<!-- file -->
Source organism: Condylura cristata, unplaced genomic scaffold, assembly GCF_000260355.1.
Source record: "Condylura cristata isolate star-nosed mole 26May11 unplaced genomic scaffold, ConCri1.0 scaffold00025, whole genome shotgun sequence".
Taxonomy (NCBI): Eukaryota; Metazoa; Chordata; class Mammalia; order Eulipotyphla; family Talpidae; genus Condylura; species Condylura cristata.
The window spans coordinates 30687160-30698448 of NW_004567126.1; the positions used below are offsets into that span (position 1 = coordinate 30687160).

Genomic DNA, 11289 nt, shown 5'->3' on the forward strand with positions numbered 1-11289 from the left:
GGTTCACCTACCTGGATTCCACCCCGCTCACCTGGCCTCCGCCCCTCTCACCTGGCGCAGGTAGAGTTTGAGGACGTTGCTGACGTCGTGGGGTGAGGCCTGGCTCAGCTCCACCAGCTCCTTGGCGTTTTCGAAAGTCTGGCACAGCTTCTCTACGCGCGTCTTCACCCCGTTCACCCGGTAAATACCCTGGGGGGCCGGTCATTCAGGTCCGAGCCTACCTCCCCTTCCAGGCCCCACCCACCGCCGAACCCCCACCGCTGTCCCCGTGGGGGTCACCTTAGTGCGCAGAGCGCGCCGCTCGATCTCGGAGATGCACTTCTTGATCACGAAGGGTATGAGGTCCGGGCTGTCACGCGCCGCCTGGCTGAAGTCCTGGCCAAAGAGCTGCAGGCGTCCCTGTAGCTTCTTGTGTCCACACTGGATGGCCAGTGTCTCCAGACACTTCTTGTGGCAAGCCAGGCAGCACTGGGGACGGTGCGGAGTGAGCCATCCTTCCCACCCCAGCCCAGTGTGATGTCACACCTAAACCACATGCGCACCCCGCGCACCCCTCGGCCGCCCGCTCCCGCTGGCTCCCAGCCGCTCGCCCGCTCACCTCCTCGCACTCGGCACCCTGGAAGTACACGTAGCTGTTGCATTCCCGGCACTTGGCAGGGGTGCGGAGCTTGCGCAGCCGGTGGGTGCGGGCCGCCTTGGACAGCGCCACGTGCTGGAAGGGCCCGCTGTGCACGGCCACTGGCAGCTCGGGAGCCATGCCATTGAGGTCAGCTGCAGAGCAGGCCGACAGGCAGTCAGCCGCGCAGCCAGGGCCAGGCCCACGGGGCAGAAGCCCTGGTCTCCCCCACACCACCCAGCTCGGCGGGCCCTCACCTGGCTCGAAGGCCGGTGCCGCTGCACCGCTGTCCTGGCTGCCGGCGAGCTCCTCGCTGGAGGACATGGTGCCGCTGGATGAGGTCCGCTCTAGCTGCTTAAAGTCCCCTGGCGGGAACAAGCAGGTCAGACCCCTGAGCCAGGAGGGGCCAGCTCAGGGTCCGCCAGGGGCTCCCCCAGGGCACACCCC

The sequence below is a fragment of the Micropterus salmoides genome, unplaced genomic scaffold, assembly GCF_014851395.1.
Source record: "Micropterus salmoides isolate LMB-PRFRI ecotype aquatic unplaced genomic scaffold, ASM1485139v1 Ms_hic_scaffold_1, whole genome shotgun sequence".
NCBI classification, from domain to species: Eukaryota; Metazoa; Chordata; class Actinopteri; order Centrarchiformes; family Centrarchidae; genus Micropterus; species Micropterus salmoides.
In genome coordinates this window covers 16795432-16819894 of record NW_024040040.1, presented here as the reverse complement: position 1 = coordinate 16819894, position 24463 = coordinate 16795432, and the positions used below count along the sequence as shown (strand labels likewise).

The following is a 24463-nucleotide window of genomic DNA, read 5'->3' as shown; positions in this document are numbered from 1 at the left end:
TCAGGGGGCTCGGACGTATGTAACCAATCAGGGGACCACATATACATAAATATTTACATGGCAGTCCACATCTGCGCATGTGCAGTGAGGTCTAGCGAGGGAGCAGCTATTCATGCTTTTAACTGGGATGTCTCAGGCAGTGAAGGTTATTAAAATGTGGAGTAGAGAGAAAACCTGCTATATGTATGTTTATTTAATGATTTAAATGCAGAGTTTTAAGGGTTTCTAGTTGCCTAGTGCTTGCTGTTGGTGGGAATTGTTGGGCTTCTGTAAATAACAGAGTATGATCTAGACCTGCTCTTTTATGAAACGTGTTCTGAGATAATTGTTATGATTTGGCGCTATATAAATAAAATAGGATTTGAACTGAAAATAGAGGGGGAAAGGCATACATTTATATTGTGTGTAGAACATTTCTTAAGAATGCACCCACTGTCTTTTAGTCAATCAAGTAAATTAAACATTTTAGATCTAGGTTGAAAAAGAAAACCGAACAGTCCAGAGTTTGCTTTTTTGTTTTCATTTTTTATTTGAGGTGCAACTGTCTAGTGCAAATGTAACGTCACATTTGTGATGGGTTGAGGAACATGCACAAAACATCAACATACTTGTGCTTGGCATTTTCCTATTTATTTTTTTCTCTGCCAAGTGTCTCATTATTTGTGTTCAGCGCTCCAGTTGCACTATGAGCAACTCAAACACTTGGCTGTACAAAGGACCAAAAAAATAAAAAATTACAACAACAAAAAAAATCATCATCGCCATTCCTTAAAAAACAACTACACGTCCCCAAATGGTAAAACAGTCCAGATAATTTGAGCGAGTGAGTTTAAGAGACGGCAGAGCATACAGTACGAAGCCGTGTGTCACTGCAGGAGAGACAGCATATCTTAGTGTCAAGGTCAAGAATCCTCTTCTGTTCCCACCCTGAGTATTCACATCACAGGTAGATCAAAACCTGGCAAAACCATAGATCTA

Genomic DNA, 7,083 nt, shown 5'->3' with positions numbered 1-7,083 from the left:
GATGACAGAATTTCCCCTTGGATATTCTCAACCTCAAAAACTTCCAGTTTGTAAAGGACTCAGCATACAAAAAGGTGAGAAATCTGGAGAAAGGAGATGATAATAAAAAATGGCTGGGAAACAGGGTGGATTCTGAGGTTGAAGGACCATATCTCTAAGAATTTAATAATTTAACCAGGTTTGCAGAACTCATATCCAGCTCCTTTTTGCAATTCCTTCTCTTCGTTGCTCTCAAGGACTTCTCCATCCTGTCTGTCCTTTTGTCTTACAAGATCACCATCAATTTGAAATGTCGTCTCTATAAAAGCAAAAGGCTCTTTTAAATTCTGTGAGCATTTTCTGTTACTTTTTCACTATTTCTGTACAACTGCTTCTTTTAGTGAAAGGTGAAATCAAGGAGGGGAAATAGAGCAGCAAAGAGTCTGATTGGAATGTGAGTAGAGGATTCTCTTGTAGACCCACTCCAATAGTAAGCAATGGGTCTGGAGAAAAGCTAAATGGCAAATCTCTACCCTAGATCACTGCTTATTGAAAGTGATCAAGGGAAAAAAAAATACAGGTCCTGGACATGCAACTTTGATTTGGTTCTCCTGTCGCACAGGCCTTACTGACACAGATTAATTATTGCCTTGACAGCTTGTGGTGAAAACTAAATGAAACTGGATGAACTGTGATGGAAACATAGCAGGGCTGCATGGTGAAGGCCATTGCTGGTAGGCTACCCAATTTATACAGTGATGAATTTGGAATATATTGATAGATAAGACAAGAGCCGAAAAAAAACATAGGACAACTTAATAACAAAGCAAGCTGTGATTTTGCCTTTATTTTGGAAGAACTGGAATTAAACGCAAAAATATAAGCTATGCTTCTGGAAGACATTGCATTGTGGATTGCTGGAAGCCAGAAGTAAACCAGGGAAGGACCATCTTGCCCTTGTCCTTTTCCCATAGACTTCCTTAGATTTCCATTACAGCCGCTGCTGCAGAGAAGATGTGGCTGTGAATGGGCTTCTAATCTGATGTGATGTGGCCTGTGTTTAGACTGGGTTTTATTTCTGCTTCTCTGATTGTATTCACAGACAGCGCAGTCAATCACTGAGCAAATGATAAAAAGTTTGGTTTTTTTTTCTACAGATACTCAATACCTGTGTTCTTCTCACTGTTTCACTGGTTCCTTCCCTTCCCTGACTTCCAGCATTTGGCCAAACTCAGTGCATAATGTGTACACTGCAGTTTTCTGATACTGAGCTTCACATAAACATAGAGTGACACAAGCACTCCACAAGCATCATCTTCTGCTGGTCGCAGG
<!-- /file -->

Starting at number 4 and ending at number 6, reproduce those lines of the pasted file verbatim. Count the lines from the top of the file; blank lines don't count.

The window spans coordinates 30687160-30698448 of NW_004567126.1; the positions used below are offsets into that span (position 1 = coordinate 30687160).

Genomic DNA, 11289 nt, shown 5'->3' on the forward strand with positions numbered 1-11289 from the left:
GGTTCACCTACCTGGATTCCACCCCGCTCACCTGGCCTCCGCCCCTCTCACCTGGCGCAGGTAGAGTTTGAGGACGTTGCTGACGTCGTGGGGTGAGGCCTGGCTCAGCTCCACCAGCTCCTTGGCGTTTTCGAAAGTCTGGCACAGCTTCTCTACGCGCGTCTTCACCCCGTTCACCCGGTAAATACCCTGGGGGGCCGGTCATTCAGGTCCGAGCCTACCTCCCCTTCCAGGCCCCACCCACCGCCGAACCCCCACCGCTGTCCCCGTGGGGGTCACCTTAGTGCGCAGAGCGCGCCGCTCGATCTCGGAGATGCACTTCTTGATCACGAAGGGTATGAGGTCCGGGCTGTCACGCGCCGCCTGGCTGAAGTCCTGGCCAAAGAGCTGCAGGCGTCCCTGTAGCTTCTTGTGTCCACACTGGATGGCCAGTGTCTCCAGACACTTCTTGTGGCAAGCCAGGCAGCACTGGGGACGGTGCGGAGTGAGCCATCCTTCCCACCCCAGCCCAGTGTGATGTCACACCTAAACCACATGCGCACCCCGCGCACCCCTCGGCCGCCCGCTCCCGCTGGCTCCCAGCCGCTCGCCCGCTCACCTCCTCGCACTCGGCACCCTGGAAGTACACGTAGCTGTTGCATTCCCGGCACTTGGCAGGGGTGCGGAGCTTGCGCAGCCGGTGGGTGCGGGCCGCCTTGGACAGCGCCACGTGCTGGAAGGGCCCGCTGTGCACGGCCACTGGCAGCTCGGGAGCCATGCCATTGAGGTCAGCTGCAGAGCAGGCCGACAGGCAGTCAGCCGCGCAGCCAGGGCCAGGCCCACGGGGCAGAAGCCCTGGTCTCCCCCACACCACCCAGCTCGGCGGGCCCTCACCTGGCTCGAAGGCCGGTGCCGCTGCACCGCTGTCCTGGCTGCCGGCGAGCTCCTCGCTGGAGGACATGGTGCCGCTGGATGAGGTCCGCTCTAGCTGCTTAAAGTCCCCTGGCGGGAACAAGCAGGTCAGACCCCTGAGCCAGGAGGGGCCAGCTCAGGGTCCGCCAGGGGCTCCCCCAGGGCACACCCC